The Matt Signal: The New Batman Adventures Findings

With the conclusion of The New Batman Adventures that basically completes the entire original run of Batman: The Animated Series. We have a few more stops to go after this, but it seems a good point to check back in on those all important NUMBERS!

No title cards in this season, so see the Season 2 findings for final tallies of those.

Best Directors

Overall while there are some smoother animations and a few of the costume re-designs are good, this is a much less visually striking season of television, ditching the iconic ‘dark deco’ style in favour of red skies and more modern aesthetics, as well as getting rid of the beloved title cards. All of this was a deliberate choice to streamline production and make the show quicker and cheaper to make, and you’d hope if HBOMax does revive it in any fashion they’ll toss far more money at it and restore the discarded elements.

Oh hey, some new directors! Six of them! In fact Dan Riba is the only director this season who had directed for BTAS before!

With the launch of Superman: The Animated Series, and the impending debuts of Static Shock, The Zeta Project and Justice League, it was clear that some of the producers’ energy had to be diverted elsewhere (no new episodes by Timm or Radomski) and resources needed to be shared.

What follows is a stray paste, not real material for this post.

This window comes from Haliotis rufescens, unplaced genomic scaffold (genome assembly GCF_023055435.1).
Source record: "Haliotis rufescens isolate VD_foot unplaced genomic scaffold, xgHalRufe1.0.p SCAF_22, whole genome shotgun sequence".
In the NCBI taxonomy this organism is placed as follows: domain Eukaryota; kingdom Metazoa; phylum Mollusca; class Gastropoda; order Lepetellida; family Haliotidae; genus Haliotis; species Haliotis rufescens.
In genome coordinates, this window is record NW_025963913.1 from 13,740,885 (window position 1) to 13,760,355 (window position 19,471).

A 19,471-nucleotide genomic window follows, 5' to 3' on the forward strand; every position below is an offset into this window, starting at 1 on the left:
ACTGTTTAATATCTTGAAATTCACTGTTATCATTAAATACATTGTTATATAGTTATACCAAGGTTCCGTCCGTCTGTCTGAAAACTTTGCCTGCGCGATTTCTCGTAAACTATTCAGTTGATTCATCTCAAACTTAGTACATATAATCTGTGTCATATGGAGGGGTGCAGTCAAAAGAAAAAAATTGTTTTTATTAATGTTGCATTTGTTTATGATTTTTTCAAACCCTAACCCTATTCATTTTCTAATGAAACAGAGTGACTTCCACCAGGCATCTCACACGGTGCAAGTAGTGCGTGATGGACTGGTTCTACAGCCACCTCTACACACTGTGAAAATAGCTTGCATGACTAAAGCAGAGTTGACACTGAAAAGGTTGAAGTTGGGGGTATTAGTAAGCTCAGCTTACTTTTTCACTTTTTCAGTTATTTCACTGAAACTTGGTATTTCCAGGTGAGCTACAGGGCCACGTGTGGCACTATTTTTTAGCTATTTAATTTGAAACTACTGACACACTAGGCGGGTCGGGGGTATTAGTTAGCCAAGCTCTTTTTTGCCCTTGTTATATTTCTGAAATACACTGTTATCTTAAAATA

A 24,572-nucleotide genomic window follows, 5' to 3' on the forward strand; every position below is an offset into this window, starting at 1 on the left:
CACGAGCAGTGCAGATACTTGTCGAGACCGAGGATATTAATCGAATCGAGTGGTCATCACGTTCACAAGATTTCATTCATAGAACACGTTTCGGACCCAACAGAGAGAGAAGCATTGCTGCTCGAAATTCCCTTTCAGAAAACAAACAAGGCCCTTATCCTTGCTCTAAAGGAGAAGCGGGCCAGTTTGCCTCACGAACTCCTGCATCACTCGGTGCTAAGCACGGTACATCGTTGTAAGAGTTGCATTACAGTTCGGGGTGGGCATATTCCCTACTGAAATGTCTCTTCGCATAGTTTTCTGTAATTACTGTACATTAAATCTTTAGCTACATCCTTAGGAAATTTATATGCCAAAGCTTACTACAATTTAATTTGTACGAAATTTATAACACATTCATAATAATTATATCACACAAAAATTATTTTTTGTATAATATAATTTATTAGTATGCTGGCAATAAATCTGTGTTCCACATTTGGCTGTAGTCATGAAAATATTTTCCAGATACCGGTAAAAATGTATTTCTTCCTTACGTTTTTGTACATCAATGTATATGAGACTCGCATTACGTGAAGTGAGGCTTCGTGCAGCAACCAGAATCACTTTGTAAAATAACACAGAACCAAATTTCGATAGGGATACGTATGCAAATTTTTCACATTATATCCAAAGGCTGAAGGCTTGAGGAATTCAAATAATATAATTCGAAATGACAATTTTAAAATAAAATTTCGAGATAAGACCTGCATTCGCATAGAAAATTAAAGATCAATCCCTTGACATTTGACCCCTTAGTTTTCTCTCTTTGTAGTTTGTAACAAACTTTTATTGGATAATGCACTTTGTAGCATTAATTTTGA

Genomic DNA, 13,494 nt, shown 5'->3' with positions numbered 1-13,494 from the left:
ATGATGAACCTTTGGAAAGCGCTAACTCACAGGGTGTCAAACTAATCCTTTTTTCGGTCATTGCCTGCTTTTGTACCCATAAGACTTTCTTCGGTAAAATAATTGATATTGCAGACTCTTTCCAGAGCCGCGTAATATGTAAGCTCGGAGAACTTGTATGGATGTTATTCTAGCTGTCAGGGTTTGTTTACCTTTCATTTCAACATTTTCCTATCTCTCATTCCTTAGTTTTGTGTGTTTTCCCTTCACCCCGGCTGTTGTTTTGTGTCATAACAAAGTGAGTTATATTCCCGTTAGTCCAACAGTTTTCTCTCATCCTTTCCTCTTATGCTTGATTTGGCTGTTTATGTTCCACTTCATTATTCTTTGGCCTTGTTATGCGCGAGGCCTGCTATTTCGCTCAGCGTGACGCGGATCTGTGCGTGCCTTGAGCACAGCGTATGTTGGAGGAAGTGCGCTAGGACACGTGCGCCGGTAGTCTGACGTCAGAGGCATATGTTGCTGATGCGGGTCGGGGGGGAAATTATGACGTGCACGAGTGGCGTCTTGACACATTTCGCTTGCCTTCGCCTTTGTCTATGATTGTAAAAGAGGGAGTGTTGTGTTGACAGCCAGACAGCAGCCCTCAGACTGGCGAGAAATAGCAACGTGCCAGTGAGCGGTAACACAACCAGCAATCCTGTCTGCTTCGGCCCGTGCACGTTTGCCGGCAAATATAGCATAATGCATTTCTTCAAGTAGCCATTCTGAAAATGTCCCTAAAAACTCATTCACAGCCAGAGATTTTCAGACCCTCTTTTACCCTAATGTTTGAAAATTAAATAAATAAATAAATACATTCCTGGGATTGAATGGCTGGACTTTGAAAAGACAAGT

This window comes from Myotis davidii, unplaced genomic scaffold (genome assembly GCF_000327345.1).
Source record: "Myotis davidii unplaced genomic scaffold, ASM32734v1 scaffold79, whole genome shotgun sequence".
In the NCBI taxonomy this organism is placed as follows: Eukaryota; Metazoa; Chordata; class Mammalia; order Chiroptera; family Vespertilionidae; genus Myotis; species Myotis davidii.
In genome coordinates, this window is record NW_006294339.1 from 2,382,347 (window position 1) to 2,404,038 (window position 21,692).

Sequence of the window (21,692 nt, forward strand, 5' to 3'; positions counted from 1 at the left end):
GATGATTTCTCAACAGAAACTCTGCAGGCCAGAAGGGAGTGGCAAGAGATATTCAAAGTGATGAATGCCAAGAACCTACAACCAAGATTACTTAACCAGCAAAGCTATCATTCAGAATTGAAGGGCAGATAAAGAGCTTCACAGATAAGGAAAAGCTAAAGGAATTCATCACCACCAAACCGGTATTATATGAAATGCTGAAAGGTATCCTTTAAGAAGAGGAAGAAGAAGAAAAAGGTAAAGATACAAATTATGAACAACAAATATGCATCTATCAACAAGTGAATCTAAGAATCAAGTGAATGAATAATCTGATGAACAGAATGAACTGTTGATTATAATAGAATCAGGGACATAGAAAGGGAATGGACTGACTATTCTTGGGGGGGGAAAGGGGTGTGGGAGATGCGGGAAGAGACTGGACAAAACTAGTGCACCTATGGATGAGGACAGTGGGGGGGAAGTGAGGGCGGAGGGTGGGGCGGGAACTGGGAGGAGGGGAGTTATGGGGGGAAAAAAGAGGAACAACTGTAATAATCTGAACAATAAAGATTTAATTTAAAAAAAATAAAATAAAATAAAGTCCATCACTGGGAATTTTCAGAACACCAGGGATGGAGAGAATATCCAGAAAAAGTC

Thus a few TNBA episodes were directed by the animation houses that worked on them, giving credits to Atsuko Tanaka, Hiroyuki Aoyama, Kenji Hachizaki and Yuchiro Yano to mixed results, with Yano going straight to number one overall by directing only a single episode, ‘Over the Edge.’

Curt Geda and Butch Lukic graduated up from the storyboard department and made strong impressions. Geda was the strongest new director who did multiple episodes, while Lukic lucked into getting to direct ‘Mad Love’.

Boyd Kirkland & Kevin Altieri moved on to new pastures, with Dan Riba filling their workhorse role. This dramatically hurt his numbers, slipping from third to eighth.

  1. Yuchiro Yano (1) (NEW ENTRY)
  2. Bruce Timm (5) (Previously: 1)
  3. Curt Geda (7) (NEW ENTRY)
  4. Hiroyuki Aoyama (1) (NEW ENTRY)
  5. Butch Lukic (5) (NEW ENTRY)
  6. Eric Radomski (4) (Previously: 2)
  7. Boyd Kirkland (21) (Previously: 4)
  8. Dan Riba (17) (Previously: 3)
  9. Kevin Altieri (22) (Previously: 5)
  10. Kenji Hachizaki (1) (NEW ENTRY)
  11. Atsuko Tanaka (2) (NEW ENTRY)
  12. Dick Sebast (9) (Previously: 6)